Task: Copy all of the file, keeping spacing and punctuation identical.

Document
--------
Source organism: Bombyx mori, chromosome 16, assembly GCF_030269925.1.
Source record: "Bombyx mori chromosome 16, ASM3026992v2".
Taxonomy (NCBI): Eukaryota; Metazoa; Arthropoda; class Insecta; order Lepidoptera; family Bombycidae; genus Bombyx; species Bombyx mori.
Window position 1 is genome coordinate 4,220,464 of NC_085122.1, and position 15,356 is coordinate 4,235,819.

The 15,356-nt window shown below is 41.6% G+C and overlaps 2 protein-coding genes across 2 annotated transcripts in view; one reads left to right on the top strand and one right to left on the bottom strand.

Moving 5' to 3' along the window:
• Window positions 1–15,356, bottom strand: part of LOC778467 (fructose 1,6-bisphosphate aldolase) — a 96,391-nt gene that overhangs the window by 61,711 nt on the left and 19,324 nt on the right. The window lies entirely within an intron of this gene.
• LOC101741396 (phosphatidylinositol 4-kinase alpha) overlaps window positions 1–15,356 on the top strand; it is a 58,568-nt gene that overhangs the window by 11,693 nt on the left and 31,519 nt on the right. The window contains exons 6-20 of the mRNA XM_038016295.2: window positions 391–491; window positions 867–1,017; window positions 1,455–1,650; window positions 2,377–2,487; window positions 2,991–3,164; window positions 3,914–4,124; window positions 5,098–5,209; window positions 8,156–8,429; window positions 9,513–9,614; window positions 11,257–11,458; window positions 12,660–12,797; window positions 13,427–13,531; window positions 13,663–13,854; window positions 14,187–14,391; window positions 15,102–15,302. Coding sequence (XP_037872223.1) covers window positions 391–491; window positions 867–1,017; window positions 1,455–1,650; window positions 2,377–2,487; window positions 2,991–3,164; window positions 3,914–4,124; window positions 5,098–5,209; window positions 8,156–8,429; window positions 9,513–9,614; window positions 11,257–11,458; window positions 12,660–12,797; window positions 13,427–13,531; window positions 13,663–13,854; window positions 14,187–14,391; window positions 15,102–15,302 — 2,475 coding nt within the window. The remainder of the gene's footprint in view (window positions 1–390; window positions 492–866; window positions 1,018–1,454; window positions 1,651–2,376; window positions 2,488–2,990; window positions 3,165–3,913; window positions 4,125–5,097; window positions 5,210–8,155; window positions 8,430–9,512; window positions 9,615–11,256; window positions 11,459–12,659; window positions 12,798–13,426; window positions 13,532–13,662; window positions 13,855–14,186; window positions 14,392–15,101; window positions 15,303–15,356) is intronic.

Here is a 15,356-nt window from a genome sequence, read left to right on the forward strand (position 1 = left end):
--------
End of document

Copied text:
Source organism: Bombyx mori, chromosome 16, assembly GCF_030269925.1.
Source record: "Bombyx mori chromosome 16, ASM3026992v2".
Taxonomy (NCBI): Eukaryota; Metazoa; Arthropoda; class Insecta; order Lepidoptera; family Bombycidae; genus Bombyx; species Bombyx mori.
Window position 1 is genome coordinate 4,220,464 of NC_085122.1, and position 15,356 is coordinate 4,235,819.

The 15,356-nt window shown below is 41.6% G+C and overlaps 2 protein-coding genes across 2 annotated transcripts in view; one reads left to right on the top strand and one right to left on the bottom strand.

Moving 5' to 3' along the window:
• Window positions 1–15,356, bottom strand: part of LOC778467 (fructose 1,6-bisphosphate aldolase) — a 96,391-nt gene that overhangs the window by 61,711 nt on the left and 19,324 nt on the right. The window lies entirely within an intron of this gene.
• LOC101741396 (phosphatidylinositol 4-kinase alpha) overlaps window positions 1–15,356 on the top strand; it is a 58,568-nt gene that overhangs the window by 11,693 nt on the left and 31,519 nt on the right. The window contains exons 6-20 of the mRNA XM_038016295.2: window positions 391–491; window positions 867–1,017; window positions 1,455–1,650; window positions 2,377–2,487; window positions 2,991–3,164; window positions 3,914–4,124; window positions 5,098–5,209; window positions 8,156–8,429; window positions 9,513–9,614; window positions 11,257–11,458; window positions 12,660–12,797; window positions 13,427–13,531; window positions 13,663–13,854; window positions 14,187–14,391; window positions 15,102–15,302. Coding sequence (XP_037872223.1) covers window positions 391–491; window positions 867–1,017; window positions 1,455–1,650; window positions 2,377–2,487; window positions 2,991–3,164; window positions 3,914–4,124; window positions 5,098–5,209; window positions 8,156–8,429; window positions 9,513–9,614; window positions 11,257–11,458; window positions 12,660–12,797; window positions 13,427–13,531; window positions 13,663–13,854; window positions 14,187–14,391; window positions 15,102–15,302 — 2,475 coding nt within the window. The remainder of the gene's footprint in view (window positions 1–390; window positions 492–866; window positions 1,018–1,454; window positions 1,651–2,376; window positions 2,488–2,990; window positions 3,165–3,913; window positions 4,125–5,097; window positions 5,210–8,155; window positions 8,430–9,512; window positions 9,615–11,256; window positions 11,459–12,659; window positions 12,798–13,426; window positions 13,532–13,662; window positions 13,855–14,186; window positions 14,392–15,101; window positions 15,303–15,356) is intronic.

Here is a 15,356-nt window from a genome sequence, read left to right on the forward strand (position 1 = left end):